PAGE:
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CGA Class of 1965 Donates $1M for Center for Arctic Study and Policy

NEW LONDON -- The Coast Guard Academy Class of 1965 has given the largest gift by any class to its alma mater, according to retired Capt. Andrea Marcille, president of the academy's alumni association.

The class has donated a little more than $1 million to the academy's Center for Arctic Study and Policy, established last September as a think tank to serve the entire Coast Guard in procedural and policy matters relating to the Arctic.

The class has had an endowment fund for at least 10 years, much of which has gone to support marine and environmental science programs at the academy, according to Marcille.

Traditionally, academy classes donate a gift to the school at their 50th reunion, which the Class of 1965 celebrated this past weekend.

Last January, the class's gift committee -- retired Vice Adm. Roger Rufe, class president, retired Vice Adm. Kent Williams and retired Rear Adm. Doug Teeson -- met with then-Superintendent Vice Adm. Sandra Stosz to discuss the class' upcoming reunion and gift.

Stosz outlined the academy's needs that "went beyond the prospects for federal funding in the short term," Teeson, who is also a member of The Day's board of directors and is on the board of the academy's alumni association, said by phone Thursday. "The one that really caught our fancy was the Center for Arctic Study and Policy. With the melting of the Arctic, the coast that the Coast Guard has to guard is a lot bigger and a lot more complicated."

With what's currently happening in the Arctic, the Coast Guard's expected role there and with retired Coast Guard Adm. Robert Papp, the State Department's special representative for the Arctic, gearing up for the U.S. to head the eight-country Arctic Council for the next two years, the timing seemed right to donate to the center, Teeson said.

The center, known as CASP, is also a way for the academy to attract talent.

"We thought, and the academy thinks, that the presence of the center will help in that regard, also," Teeson said, noting that academy officials have said they want CASP to have an impact across the cadets' entire curriculum.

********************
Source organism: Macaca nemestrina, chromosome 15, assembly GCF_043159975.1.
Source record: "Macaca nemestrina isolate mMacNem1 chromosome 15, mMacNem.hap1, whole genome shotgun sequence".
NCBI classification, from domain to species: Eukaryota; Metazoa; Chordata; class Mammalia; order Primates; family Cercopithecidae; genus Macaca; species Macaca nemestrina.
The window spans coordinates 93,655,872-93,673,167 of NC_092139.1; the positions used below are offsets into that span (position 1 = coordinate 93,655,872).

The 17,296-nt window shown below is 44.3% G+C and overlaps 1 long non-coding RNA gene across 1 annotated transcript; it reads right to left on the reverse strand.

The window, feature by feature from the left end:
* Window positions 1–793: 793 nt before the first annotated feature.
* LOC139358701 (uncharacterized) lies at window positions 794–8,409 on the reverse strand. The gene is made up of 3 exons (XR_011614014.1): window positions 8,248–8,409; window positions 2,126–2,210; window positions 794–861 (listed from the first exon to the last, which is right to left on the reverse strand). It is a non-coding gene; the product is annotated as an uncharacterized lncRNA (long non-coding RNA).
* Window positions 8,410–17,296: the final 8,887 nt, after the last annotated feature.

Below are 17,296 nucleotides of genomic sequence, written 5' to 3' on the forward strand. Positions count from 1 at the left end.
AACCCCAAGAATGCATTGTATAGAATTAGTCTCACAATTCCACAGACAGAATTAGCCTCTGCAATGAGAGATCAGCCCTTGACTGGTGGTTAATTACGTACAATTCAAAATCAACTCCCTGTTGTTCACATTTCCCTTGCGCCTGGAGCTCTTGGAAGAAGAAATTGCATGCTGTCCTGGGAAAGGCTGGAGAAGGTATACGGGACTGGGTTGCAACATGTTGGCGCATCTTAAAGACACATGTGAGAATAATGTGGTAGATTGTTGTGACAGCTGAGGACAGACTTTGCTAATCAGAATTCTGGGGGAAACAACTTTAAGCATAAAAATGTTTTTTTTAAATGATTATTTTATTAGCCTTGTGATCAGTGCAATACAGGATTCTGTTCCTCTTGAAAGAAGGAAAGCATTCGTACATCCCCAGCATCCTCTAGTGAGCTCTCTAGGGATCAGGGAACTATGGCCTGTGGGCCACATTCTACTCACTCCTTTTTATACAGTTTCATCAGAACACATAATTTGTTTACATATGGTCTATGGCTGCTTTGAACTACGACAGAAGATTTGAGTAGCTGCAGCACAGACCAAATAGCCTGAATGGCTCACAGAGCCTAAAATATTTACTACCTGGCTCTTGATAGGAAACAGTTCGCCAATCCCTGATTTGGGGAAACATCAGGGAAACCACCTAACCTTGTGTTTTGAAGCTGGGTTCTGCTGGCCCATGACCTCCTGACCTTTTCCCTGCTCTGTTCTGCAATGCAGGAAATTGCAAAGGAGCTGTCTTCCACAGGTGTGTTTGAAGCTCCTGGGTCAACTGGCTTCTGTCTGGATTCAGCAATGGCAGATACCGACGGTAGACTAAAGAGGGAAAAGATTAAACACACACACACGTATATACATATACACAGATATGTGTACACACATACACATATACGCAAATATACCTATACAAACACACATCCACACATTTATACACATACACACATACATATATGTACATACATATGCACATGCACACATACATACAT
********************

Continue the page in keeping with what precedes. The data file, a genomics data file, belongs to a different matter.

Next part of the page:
To start, the gift committee reached out to classmates and widows all around the country with a series of webinars. There are about 100 surviving classmates and eight widows, according to Teeson.

The committee set a goal that if everybody in the class, over the next five years, gave $1,000 a year, they should be able to reach $500,000. They reached that amount pretty quickly with two-thirds of the class donating, including the eight widows, Teeson said.

The committee launched two different matching campaigns that applied to contributions made from outside of the class.

The first tier is a one-for-one match, using the excess funds in the class' endowment.

The endowment has grown to exceed the amount needed to support the annual drawing of funds, thanks to good stewardship of the fund by the alumni association, according to Teeson.

So the committee took that excess and said it would match dollar for dollar any contribution from outside the class.

The second tier is a one-for-two match. Any amount that came from within the class that exceeds the $500,000, those funds would be used to match every $2 donated from anybody outside of the class.

Some of the contributors outside of the class have included corporations or companies that match their employees' gifts. The class received "support from companies like that," Teeson said.

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